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ISSUE 117 VOL 18 PUBLISHED 5/7/2004

Philharmonia plays final concert for the year

By Carl Schroeder
Staff Writer


Friday, May 7, 2004

Closing out a three-day spring tour, the St. Olaf Philharmonia performed a concert in Skoglund Auditorium on Monday night that featured an assortment of Classical, Romantic and 20th-century music.

The 90-minute concert, conducted by music professor Jo Ann Polley, opened with the buoyant "Jupiter" movement from British composer Gustav Holsts 1917 suite "The Planets." Subtitled "The Bringer of Jollity," the movement alternated bright, colorful material with a central ceremonial theme, which the 80-member Philhar-monia rendered powerfully.

Next, a reduced ensemble of harp and strings performed the "Adagietto" from Gustav Mahlers "Symphony No. 5."

"This is the hardest piece on our program because its slow," Polley said while introducing the "Adagietto." The works subtle build-up of emotional chromaticism was underscored by a shimmering harp solo, performed by Marissa Sidars 06.

Interrupting the evenings all-Gustav trend, the program continued with a chamber orchestra excerpt from "Der Schauspiel-direktor (The Impresario)" by Wolfgang Amadeus Mozart, featuring vocal soloist Katie Humrickhouse 04. Humrick-house, also the Philharmonias principle oboist, delivered her soprano lines with crisp finesse, showing off her vocal dexterity in a series of florid ornamented passages.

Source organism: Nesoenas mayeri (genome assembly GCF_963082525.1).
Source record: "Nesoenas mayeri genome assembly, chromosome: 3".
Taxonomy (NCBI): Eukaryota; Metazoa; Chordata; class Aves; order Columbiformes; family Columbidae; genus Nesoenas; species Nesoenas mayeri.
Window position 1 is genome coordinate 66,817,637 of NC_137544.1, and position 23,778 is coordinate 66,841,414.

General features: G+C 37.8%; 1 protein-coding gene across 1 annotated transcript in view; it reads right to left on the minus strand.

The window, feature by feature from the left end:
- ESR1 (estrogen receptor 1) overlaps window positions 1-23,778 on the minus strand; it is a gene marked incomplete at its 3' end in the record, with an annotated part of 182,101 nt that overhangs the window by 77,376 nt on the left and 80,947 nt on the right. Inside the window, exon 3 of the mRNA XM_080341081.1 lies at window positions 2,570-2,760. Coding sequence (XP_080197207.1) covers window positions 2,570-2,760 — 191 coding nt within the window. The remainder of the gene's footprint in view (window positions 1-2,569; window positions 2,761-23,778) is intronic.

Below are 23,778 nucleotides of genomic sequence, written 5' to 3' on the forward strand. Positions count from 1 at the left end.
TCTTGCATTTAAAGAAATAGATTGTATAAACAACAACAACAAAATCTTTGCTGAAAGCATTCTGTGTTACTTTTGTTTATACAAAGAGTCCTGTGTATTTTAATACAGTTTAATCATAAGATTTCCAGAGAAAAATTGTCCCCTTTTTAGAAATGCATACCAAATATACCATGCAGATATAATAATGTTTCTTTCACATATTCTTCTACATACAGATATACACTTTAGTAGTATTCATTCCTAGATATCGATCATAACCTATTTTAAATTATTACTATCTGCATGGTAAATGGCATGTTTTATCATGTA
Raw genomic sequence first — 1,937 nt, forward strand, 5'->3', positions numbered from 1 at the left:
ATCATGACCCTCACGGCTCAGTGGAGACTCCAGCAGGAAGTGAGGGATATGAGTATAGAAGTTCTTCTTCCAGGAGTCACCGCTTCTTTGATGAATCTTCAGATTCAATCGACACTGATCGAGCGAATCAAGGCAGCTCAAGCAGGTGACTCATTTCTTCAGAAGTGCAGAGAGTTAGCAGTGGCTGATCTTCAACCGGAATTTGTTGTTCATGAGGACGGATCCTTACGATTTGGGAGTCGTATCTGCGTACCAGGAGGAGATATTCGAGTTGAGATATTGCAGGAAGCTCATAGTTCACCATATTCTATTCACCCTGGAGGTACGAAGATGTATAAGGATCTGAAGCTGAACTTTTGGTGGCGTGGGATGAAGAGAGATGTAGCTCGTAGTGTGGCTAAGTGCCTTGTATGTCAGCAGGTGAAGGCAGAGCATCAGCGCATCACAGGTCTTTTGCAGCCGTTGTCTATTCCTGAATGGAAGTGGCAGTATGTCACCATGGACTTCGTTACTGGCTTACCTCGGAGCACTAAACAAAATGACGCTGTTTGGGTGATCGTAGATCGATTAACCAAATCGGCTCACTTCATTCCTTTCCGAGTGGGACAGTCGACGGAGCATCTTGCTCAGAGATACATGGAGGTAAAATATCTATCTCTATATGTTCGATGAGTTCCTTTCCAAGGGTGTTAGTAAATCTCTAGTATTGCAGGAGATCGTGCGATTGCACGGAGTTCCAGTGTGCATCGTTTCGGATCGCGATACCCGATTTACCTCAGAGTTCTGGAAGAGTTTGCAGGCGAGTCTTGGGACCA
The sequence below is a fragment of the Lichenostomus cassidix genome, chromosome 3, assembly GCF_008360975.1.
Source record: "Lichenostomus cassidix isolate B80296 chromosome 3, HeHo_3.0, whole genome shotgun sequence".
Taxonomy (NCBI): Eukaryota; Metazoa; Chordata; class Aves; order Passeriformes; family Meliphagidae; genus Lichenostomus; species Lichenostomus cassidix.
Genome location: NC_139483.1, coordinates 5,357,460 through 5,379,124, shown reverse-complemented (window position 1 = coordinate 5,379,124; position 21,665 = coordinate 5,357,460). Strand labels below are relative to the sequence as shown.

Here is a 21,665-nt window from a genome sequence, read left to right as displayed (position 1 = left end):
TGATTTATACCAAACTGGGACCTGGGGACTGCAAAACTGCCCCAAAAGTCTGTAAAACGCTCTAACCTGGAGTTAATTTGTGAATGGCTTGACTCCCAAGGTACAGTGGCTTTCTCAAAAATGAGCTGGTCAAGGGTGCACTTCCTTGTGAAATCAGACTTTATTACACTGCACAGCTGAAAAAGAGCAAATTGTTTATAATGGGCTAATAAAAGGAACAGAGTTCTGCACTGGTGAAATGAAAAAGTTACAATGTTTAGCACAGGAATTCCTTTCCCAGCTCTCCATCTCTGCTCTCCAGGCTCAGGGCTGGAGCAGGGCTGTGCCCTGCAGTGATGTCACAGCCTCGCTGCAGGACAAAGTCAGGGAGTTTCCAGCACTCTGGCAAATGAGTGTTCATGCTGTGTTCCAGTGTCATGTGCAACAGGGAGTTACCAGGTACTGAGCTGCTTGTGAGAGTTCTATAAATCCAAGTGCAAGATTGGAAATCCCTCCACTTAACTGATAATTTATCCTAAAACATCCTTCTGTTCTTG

"Ive been playing oboe with the orchestra for four years, but it was a lot of fun to get the chance to do a vocal piece with the group," Humrickhouse said after the concert.

After the full orchestra returned to stage, the first half of the program concluded with Edvard Griegs 1888 "Peer Gynt Suite." Although the work is most famous for its first and fourth movements, "Morning Mood" and "In the Hall of the Mountain King," the Philharmonia also infused the suites lesser-known inner movements with a refreshing amount of character and emotional intensity.

The concerts second half, which focused on music inspired by nationalism and folk tradition, began with the rhapsody "España," by 19th-century French composer Emmanuel Chabrier, a work inspired by traditional Spanish melodies and rhythmic figures.

Several members of the orchestra, including clarinetist Christopher Renk 05 and flutist Sarah Everhart 04, contributed solos in the programs next work, "The Banks of the Green Willow," another folk-inspired composition. Written in 1913 by English composer George Butterworth, the brief piece captured the calm of the British countryside shortly before the outbreak of the World War that would claim Butterworths life.

Next, the Philharmonia played "El Capitan March," one of John Philip Sousas most popular works, followed by a rousing medley of music from the Broadway musical "Oliver!"

Before the programs final number, Polley took a few minutes to recognize the Philharmonias twelve graduating musicians, several of whom have played with the group for four years.

The concert then closed with the sweeping climax of Jean Sibeliuss "Symphony No. 2," a worthy bookend to the grandiose opening Holst movement.

"I think we played a great home concert," said cellist Aubrey Barnard 04, one of the Philhar-monias graduating members.

Several of the seniors paused to reflect on their time with the ensemble following the show.

"Ill miss playing the violin & Ive had a lot of great experiences playing with this orchestra," said Sara Kelton 04, the ensembles concertmaster.

During the weekend-long tour that preceded the Monday program, the Philharmonia performed concerts at venues in Amery, Wisconsin and Monticello, Minnesota. "We had a marvelous experience [on tour]," said Polley.

In addition to its annual spring weekend tour and home concert, the St. Olaf Philharmonia performs a fall concert and a chapel service each year. "This is an orchestra that gives a chance to make music to people who otherwise might not have that opportunity," said Polley.





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